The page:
Any kid would have been nervous.
Just climbing into the ring for his first real bout should have been enough, but Schenectady’s Nasir Mayfield also was stepping through the ropes for a National Silver Gloves championship bout in Independence, Mo., far from home and surrounded by hundreds of strangers.
“I sparred a lot, but I was still nervous to get in the ring surrounded by mad people, yelling stuff at me,” Mayfield said. “I had to zone them out and listen to coach. That was real hard. All those lights, and there was mad people. I was nervous.”
He mastered his anxiety, though, and won a decision over Steveuon Fowler from Arkansas to claim the championship in the 12- to 13-year-old division’s heavyweight class.
The tournament was held Jan. 30-Feb. 2, just about six months after Mayfield, now 14, started training with Vincent Kittle at the gym in Crosstown Plaza. Fowler was taller and heavier than Mayfield — whose tale of the tape puts him at 5-foot-10, 195 pounds — and he had a longer reach than Mayfield.
“I used my jabs, I’d get in close, I stalked him to the corner and hit him with body shots,” Mayfield said. “The first 30-second round, I got an eight-count on him from hitting him with body shots. I stalked him, got him in the corner. I stayed away from his jabs because his arms are longer than mine. I was just trying to get inside of him and hit him in the body.”
Mayfield’s nerves weren’t the only thing he had to control in the fight. He found out early in his training that he had a temper that needed to be kept in check.
“I got angry quick,” Mayfield said. “Now I have a little more control over it, but when I first started and I got punched in the face a good time, I got mad. In the beginning, my stamina wasn’t up, so I couldn’t go that long. So I was going in there trying not to get hit hard and trying to keep my temper down, because I got mad quick.”
Mayfield started boxing as a means of cross-training for basketball, and because his younger brother Khalik was trying it out, and Nasir wanted to see what it was all about.
Before long, he was picking up on the training quickly and fell in love with the sport.
Because he was stronger than many of his peers, though, Kittle had to pit him against older boxers.
“We had to start putting him in there with some of our adult boxers, and even some of them had a very hard time with Nasir,” Kittle said. “With that experience of going against bigger, stronger men at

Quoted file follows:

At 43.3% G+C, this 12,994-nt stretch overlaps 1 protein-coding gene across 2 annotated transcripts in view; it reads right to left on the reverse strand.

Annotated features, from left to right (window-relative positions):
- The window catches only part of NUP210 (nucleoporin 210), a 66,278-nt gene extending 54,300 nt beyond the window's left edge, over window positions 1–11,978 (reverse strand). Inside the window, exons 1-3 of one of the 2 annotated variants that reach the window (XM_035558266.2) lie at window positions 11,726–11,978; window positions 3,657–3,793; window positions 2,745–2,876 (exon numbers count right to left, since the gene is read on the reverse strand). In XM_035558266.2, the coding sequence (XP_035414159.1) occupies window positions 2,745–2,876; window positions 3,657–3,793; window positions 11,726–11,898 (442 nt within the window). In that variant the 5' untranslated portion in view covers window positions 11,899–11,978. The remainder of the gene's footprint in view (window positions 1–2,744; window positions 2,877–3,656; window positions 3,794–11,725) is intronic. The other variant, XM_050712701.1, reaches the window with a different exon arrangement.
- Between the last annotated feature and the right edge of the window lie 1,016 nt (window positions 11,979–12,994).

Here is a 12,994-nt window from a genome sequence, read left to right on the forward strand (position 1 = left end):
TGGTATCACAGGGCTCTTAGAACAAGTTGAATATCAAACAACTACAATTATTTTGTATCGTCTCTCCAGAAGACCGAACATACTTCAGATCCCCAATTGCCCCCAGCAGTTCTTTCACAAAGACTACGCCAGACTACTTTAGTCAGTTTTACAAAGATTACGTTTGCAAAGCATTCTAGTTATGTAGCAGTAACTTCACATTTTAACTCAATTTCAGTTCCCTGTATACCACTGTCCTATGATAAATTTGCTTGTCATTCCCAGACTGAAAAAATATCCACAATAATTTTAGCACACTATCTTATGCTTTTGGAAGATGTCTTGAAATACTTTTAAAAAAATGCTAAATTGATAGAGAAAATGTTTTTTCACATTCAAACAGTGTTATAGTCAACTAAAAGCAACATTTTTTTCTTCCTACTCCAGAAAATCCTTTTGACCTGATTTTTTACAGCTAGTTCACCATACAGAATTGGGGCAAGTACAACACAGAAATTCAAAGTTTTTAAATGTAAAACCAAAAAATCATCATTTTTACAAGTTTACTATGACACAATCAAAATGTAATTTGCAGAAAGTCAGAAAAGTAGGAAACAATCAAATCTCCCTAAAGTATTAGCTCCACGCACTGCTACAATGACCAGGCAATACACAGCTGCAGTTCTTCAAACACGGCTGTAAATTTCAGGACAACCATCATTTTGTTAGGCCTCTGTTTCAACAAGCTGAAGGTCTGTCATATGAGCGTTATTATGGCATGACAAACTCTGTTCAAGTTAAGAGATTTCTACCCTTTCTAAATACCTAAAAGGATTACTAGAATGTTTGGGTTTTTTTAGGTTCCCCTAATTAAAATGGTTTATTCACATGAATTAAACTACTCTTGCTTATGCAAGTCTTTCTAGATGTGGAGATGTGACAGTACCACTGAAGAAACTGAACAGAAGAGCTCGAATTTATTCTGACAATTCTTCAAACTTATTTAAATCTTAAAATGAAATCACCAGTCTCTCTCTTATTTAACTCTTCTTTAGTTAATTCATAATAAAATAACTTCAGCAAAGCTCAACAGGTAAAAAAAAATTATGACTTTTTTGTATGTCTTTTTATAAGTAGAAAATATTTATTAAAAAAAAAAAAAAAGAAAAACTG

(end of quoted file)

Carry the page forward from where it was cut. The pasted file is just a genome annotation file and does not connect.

13 years old, it made Nasir a triple-threat to any 13-, 14- or 15-year-old that he might match up with.”
Kittle enjoys having a youngster who is so coachable. He had another just a few years ago — Trevor Bryan, another heavyweight, who trained with Kittle from eighth grade until he turned pro.
Kittle likened Mayfield’s work ethic to that of Bryan.
“I’ve seen it, and I know, and Nasir has all the same qualities,” Kittle said. “The willingness to do the hard work. The intelligence to be able to understand not only what you’re telling him, but to be able to figure out why you’re telling him to use that particular approach. He understands he has advantages and he has disadvantages.
“He knows he can hit hard, but if he keeps going out back and turning over those tractor tires we have, he’ll hit harder.”
Local fans may get a chance to see Mayfield in action this month. Schenectady Youth Boxing & Fitness Inc., will present a card April 20 at Schenectady High School, and Kittle said he’d like to get Mayfield a bout there.
Mayfield also is aiming for the Junior Olympic regionals at Lake Placid from May 25-27 to earn a spot at the national tournament in Mobile, Ala., in late June.
He’ll be stepping up an age group, and he’ll be working on improving his speed. It’s a welcome challenge for Mayfield, who won’t settle for good enough.
“It’s a great feeling when all that hard work actually pays off, but I’m not done yet,” Mayfield said. “I’ve still got a lot of work to do. I’m not at my full potential yet. This was just the beginning.”